Above the gallery is a long room with seven windows facing the courtyard. The room was used by ladies who could keep an eye on visitors entering the courtyard without being seen themselves.
The North Gallery
The North gallery is very similar as the gallery on the South side. In fact, many of the epigraphs in the South gallery were copied from the North gallery. The North gallery features a poem by Ibn Zamrak which says:
“You conquered Algeciras with the might of your sword, opening a secret doorway to our victory”.
The coffered ceiling of the gallery was destroyed in a fire in 1890. When restoring the ceiling they used a lot of the burns parts which gives a remarkable design on the ceiling as it is today.
The Hall of the Boat
The ceiling of the Hall of the Boat was destroyed by the fire in 1890 as well. Restoration of the ceiling was finished by 1965. The Hall of the Boat is an anteroom of the Throne room next door. It’s believed that the name of the room comes from the inscriptions which can be found throughout the room which say: “Baraka”, “a blessing on you”. Barca meaning boat. The ceiling of the Hall looks like a boat which is upside down. It might well have been that this visual display gave the name to the Hall of the Boat.
Ols writings suggest that the sculpted marble niches on the side of the Hall were used to keep water, perfume or vases of flowers as sign of hospitality.
The Throne room
The Hall of the Ambassadors, or Throne room is the symbolic center of the Nasrid power. The room is beautiful decorated with gold leaf, mosaic tiles, beautiful decorated walls and a great ceiling covering the room.
The tower of the Comares might be seen as a defense tower, considering it’s 45 meter height. This is however incorrect. The tower was a reception hall and has elegantly designed wooden ceilings in the alcoves at the sides of the room.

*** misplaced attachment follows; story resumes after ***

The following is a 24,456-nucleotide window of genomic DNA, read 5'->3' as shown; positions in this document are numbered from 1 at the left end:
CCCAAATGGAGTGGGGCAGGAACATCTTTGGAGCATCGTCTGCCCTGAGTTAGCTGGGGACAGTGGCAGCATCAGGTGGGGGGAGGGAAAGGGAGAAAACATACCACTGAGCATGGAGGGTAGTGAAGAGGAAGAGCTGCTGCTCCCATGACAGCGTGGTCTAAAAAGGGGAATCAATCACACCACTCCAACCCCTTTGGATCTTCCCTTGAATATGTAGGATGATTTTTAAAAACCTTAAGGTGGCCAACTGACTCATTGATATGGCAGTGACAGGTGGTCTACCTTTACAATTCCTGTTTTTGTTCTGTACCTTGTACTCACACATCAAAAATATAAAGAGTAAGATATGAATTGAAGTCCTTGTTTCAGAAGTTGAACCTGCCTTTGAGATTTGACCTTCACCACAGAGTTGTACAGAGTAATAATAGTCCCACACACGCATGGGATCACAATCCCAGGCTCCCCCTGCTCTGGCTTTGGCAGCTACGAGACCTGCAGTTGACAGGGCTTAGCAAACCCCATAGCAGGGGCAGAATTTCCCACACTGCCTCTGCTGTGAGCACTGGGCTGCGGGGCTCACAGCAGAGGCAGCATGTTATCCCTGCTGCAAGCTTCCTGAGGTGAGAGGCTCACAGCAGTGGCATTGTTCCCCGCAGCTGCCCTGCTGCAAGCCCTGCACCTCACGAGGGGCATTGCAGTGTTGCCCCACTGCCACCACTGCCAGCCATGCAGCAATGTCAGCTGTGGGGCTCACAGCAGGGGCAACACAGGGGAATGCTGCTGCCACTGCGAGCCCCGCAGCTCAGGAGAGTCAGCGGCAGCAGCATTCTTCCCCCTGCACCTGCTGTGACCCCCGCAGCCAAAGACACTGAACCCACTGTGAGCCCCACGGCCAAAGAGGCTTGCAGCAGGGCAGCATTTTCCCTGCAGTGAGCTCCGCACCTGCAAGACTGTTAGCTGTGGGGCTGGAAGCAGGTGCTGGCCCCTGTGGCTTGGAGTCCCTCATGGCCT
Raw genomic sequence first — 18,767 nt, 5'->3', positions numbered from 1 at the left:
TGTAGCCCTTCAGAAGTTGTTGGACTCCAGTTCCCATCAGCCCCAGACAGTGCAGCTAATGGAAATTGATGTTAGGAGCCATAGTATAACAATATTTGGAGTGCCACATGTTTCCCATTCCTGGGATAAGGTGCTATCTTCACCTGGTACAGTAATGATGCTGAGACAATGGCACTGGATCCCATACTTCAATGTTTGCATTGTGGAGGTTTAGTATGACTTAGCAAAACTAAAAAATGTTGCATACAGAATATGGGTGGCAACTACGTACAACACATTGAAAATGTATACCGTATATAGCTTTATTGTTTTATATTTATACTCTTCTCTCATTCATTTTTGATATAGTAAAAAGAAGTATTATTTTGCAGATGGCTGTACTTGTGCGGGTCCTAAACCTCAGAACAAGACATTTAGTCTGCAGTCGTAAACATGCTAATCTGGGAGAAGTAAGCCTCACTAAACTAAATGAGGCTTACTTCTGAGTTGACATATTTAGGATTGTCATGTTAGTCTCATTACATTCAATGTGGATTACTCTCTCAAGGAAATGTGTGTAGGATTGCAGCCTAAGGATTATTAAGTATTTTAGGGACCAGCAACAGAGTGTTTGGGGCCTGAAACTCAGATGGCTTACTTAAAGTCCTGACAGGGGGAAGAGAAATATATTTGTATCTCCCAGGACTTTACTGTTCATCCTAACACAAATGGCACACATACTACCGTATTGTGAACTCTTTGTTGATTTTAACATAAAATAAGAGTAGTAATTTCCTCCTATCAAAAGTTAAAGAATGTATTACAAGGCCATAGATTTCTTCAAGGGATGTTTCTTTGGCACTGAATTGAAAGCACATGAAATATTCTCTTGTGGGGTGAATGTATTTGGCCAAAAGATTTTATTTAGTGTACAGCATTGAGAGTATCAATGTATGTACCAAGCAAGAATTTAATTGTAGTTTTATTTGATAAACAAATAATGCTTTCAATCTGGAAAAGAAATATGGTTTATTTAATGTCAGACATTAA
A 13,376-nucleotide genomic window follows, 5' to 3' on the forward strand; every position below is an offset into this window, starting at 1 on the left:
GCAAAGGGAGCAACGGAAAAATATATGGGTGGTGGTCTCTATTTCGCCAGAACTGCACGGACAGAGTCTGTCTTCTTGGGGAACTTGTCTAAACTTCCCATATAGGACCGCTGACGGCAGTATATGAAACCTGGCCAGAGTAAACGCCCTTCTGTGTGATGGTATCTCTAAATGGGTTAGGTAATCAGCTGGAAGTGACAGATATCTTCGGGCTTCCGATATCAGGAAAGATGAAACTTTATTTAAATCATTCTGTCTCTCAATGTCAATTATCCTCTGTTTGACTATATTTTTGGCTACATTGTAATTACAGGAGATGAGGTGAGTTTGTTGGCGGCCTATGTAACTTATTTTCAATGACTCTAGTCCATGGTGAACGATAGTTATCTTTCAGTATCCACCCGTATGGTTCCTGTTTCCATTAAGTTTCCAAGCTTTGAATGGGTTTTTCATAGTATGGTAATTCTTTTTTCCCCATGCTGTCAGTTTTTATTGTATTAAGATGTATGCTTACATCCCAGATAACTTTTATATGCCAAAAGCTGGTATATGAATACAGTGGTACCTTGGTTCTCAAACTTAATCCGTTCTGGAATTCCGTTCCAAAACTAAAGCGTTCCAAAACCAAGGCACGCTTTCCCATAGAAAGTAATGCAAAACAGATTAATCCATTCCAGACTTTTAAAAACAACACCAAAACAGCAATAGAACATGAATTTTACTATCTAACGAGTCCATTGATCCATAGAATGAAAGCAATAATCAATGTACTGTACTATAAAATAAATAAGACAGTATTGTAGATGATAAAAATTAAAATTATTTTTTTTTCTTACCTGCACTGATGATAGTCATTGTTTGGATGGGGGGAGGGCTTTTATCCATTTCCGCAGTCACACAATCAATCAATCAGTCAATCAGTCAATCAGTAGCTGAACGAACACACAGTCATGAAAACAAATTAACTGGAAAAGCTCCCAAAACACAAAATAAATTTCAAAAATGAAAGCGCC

The throne room is also known as the Hall of Comares, which means stained glass. The colours in the room are magnificent. The light is dancing in different colour patterns which are coming through the stained glass.
The colours gave the sultan a psychological advantage. Visitors came in via the Boat room and were admiring the colour patterns which were intimidating at the time.
The roof of the Throne room is traditional Nasrid carpeting. There are 8.017 separate pieces of wood in seven concentric circles. During restoration a wooden peg was found which had notes engraved on it which referred to the colour scheme of the ceiling.
Ceilings in the Throne room
Written on the supporting ceilings are the words:
“He who created seven heavens, one above the other; you will find no discord in the creation of t
he Merciful One”
The patterns in the ceiling are to believe to reflect the seven heavens since they are seven stars and galaxies that can be made out from the ceiling.
The believe is that the rooms on the upper level are the private rooms of the sultan. The rooms gave a great view on the courtyard and the citadel.
The views from the Comares tower have views on all four horizons. From here the sultan could watch the stars and get a breeze from the wind from all directions.